Perhaps the only useful aspect of my tendency to self-mythologize is that I am very attuned to my own personal development or lack thereof. It is vital to my sanity to feel as if I am going somewhere, if not literally, then figuratively. I’ve been “standing still” in Ohio for about a year-and-a-half now, but I’ve been on an inner journey of self-improvement all the same. The outward results have been ehhh, pretty negligible. But the point is, at least I’m thinking about shit.
Sue me; I’m trying.
One challenge I have yet to overcome is addiction. In all of its forms. I’ve never struggled with hard drugs, but everything else — booze, cigarettes, love, Twitter, booze, booze, cigarettes — is familiar territory for me.
People talk about having an “addictive personality,” and frankly, I don’t understand how there is such a thing as a NON-addictive personality. I mean, where are these people who have two glasses of wine or just one bite of cheesecake and then think to themselves, “That was great! You know what would be better? Stopping!”
I mean, more power to ya’ll, but if you’re not a Mormon, I sincerely believe you to be an alien masquerading in a suit of human flesh. Not that I don’t respect stability. On the contrary, I envy it very much. But straight-laced people kinda creep me out, truth be told. I’m unable to relate to vice-less people, because frankly, I assume they’ve never had to claw their way through any really deep shit. It’s like those unfortunate people who have been gorgeous their whole lives and never really had to develop other dimensions. Personally, I’m drawn to people who have their fair share of cracks and weaknesses and scars. It’s good to get a little beaten up by life. Puts you in touch with your fellow man. Perfect people are just so…blegh. I like people who’s battered soul looks like Seal’s face.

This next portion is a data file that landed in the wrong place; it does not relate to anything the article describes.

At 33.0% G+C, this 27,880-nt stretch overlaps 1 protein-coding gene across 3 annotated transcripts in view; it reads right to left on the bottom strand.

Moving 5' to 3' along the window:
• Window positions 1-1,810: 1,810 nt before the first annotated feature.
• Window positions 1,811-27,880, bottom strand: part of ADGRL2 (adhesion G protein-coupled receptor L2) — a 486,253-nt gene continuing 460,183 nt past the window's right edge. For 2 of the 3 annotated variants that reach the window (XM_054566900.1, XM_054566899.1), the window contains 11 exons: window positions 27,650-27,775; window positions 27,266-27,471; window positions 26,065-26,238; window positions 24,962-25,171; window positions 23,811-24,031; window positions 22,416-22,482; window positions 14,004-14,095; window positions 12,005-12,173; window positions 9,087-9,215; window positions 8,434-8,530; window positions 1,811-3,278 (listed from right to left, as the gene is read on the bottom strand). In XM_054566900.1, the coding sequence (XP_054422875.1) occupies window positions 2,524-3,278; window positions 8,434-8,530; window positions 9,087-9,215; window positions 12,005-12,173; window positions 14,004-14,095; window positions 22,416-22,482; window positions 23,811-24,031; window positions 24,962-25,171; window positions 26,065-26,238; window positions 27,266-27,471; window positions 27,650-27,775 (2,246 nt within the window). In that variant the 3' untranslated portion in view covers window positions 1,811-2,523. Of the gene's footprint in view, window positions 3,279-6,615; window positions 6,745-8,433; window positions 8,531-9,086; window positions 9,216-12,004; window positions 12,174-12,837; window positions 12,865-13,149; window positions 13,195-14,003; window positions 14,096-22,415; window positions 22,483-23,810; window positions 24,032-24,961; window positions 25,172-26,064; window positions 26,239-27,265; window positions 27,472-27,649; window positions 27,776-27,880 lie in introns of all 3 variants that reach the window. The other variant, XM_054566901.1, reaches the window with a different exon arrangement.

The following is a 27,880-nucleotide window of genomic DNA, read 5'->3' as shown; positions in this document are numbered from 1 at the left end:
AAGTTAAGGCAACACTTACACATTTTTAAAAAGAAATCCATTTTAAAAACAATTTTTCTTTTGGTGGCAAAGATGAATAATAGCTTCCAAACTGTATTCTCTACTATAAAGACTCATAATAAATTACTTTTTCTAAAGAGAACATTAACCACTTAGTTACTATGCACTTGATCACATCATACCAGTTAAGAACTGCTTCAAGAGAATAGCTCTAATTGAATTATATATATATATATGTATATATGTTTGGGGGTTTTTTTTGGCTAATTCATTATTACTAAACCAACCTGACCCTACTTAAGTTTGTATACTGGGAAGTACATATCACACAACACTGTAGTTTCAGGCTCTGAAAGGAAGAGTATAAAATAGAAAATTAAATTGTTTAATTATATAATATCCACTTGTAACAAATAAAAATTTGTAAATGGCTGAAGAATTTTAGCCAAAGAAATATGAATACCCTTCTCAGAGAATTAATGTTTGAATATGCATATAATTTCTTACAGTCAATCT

Plus, perfect people tend to have the sense of humor of a wet soda cracker.
(AUTHOR’S NOTE: the above statements do not apply to recovering addicts. You folks are the most funny, interesting, AND wise. High five.)
But I digress. I am not a perfect person and I have a lot of vices. In my inner quest to better myself, moderation has forever eluded me. I don’t even have a point of reference. For Christ’s sake, I’m bipolar. I’ve been a frantic teeter-totter of emotions since birth, and any respite I’ve had from these extremes of temperament lasted a week or two, tops. It’s just not in me to be even-keeled about anything. For me, good is great and bad is worse and the only blessing and the only curse (cool, that part rhymed!) is that nothing ever lasts.
And a soul bound to extremes is a soul prone to addictions.
And being me, I have spent countless hours ruminating on this problem, trying to get at the root of my addictive nature, admonishing myself for my repeated failures of moderation. Thinking, ‘what is it about booze/cigarettes/french fries/love that I like so much? Why can’t I just do without them?’
And then I realized that it’s not the vices themselves that I’m addicted to at all, it’s the feelings they give me. And not just the good feelings, either. ALL the feelings. I’m an absolute glutton for them. Positively insatiable. I could care less what the feeling even is. Elation, despair, hilarity, infatuation, self-loathing, restlessness, generosity, anger, pride — makes no difference to me, as long as whatever it is is passionate.
Anything but boring old peace. Peace is no fun. I have no use for it. It doesn’t create anything; it just is. Peace is antithetical to my entire sense of who I am. This may sound insane, but I get terrified when I start to feel it. It just feels like a dark whirlpool of nothingness to me, threatening to pull me down into it forever. It doesn’t feel “peaceful” at all; it feels like a part of me is going blind somehow, like everything is all the same pretty color. And I can’t fucking stand it because there’s nothing else for me to paint with.